Financial institutions have paid a heavy price for excessive employee monitoring but the practice remains popular. Lawyer Andrea London puts it into perspective
With hybrid working now almost the norm, it’s interesting to note that the demand for fully remote roles appears to be in decline, with the percentage of staff who work exclusively from home falling to 22 per cent between February and May in 2022 and fewer than 12 per cent of job adverts offering this mode of working only.
Employers used to be concerned about a lack of productivity from home workers. But even with a hybrid workforce, this has not been substantially impacted; with output per hour, per worker generally at a higher level than pre-pandemic. It’s actually more to do with a lack of trust.
Many, albeit larger, employers are actively seeking to monitor their employees. Some have even established a new role: Chief Remote Officer. One hundred and seven companies did this in the past month alone.
But what is yet to be clarified is whether such individuals are remitted to ensure employees are not “slacking off” or if they are employed to stave off issues around employees “overworking” and becoming disengaged, isolated or simply, that such roles are now needed just to cover the multitude of issues that go with managing a workforce not based in one place.
Despite the news around various large banking and insurance institutions being fined crippling amounts for their excessive, inappropriate (and sometimes covert) nosing into what their employees are up to – employee monitoring software; to track hours worked and work done remains surprisingly popular.
The current legal position regarding the monitoring of employees in the UK is – unfortunately – somewhat grey. There is no express right for employers to monitor employees and yet no blanket ban on them doing so. As a result – at the most basic level – there is significant tension between the employee’s right to privacy and an employer’s right to protect its business.
Monitoring, itself, can include a vast array of activities such as, for example, systematic email or message scanning, recording internet usage, analysing system access and usage, checking keyboard activity, remote screen access, recording phone or video calls, video recording, via CCTV or webcam, analysing GPS data from a phone and ‘algorithmic management’ (automatic processing of data, may include “nudges” if quotas missed etc).
What is imperative, from a legal perspective, is that employers can justify the use of any monitoring measures – since a lack of good reason and/or failure to consider alternative and less intrusive methods could ultimately be very costly from both a reputational and financial perspective.
The fundamental legal point to note here regarding monitoring employees is that it can be permitted as long as any adverse impact on the employee is justified by the benefit to the employer. Any monitoring must meet this essential test. It is also of paramount importance that any monitoring is done in the correct way.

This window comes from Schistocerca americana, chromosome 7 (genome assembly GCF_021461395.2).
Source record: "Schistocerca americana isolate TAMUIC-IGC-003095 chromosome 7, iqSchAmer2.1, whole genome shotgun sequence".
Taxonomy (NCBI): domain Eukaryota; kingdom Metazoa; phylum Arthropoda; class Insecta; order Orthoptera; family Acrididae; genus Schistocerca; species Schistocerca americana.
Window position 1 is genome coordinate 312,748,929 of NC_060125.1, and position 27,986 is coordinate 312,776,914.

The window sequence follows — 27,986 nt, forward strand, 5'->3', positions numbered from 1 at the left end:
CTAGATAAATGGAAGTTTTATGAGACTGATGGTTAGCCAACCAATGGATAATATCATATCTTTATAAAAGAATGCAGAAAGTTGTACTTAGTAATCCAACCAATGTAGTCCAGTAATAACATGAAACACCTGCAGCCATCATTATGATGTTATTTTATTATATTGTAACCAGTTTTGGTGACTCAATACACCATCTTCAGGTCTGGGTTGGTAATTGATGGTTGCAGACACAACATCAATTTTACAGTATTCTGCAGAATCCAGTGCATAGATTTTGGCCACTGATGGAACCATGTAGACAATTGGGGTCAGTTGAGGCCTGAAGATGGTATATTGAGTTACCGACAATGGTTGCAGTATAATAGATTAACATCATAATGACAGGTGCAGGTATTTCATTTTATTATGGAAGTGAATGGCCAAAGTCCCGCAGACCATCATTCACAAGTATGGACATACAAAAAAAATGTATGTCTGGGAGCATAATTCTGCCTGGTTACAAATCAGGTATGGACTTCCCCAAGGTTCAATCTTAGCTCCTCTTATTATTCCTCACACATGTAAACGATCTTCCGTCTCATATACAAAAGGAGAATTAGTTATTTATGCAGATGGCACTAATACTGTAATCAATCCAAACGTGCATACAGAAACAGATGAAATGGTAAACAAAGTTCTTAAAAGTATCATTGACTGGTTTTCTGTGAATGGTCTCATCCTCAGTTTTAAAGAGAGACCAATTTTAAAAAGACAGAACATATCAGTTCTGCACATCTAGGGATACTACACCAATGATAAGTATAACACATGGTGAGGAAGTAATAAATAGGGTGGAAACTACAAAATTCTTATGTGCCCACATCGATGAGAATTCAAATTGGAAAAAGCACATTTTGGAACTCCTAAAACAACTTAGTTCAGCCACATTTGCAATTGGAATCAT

The European Court of Human Rights has stated that it is inclined to accept considerable monitoring or use of information about employees if this is carried out in pursuit of a legitimate aim which can be justified by the employer. For example, the employer has a right to protect their property from theft and to conduct monitoring in order to maintain the smooth operation of the business.
Further, the extent to which the employer monitors should also be carefully considered. More extreme methods of surveillance such as accessing the employee’s system covertly or accessing an employee personal information will inevitably be subject to a higher standard of justification.
However, with such emphasis now on mental health, particularly amongst the remote-based working demographic, intrusive employee monitoring clearly has to be balanced. Heavy-handed monitoring will quickly and easily undermine carefully worked and implemented employee-wellbeing policies. Employees who consider they are not trusted (to work productively, remotely) will simply move to another employer who does trust and measures “output” – rather than simply looking at whether their employee returned post haste from the school run to log on by 8.30am.
Invoking a blanket monitoring policy, when there may be only a handful of individuals who appear to hold a sluggish work attitude could easily cause wider-ranging difficulties. These can be avoided if, instead, such individuals are properly targeted and managed, so then there is no reason to effectively appear to be penalising the entire workforce.
Employee consent to monitoring is unlikely to be a valid consideration and in any event is not itself a justification for the monitoring. Notification, however, is extremely important. Again, whilst not in itself a justification (so employers will still need to prove that there is a legitimate interest), informing employees that they are being monitored, why and how is a legal pre-requisite.
Covert monitoring is very difficult for an employer to justify and should only be used in highly exceptional circumstances; such as suspicion of a criminal offence or very serious misconduct.
Employers who adopt an over-zealous approach to monitoring their employees, or whose state-of-the-art software is doing more monitoring than the employees have been informed it is – place themselves at a significant risk of not only employment related claims such as breach of trust and confidence (leading to constructive unfair dismissal), but potential human rights claims and ICO enforcement action.
Given the downsides – employers should take care when deciding to implement such processes, as they could end up costing the business rather than assisting it.
Andrea London is a partner at the London law firm Winckworth Sherwood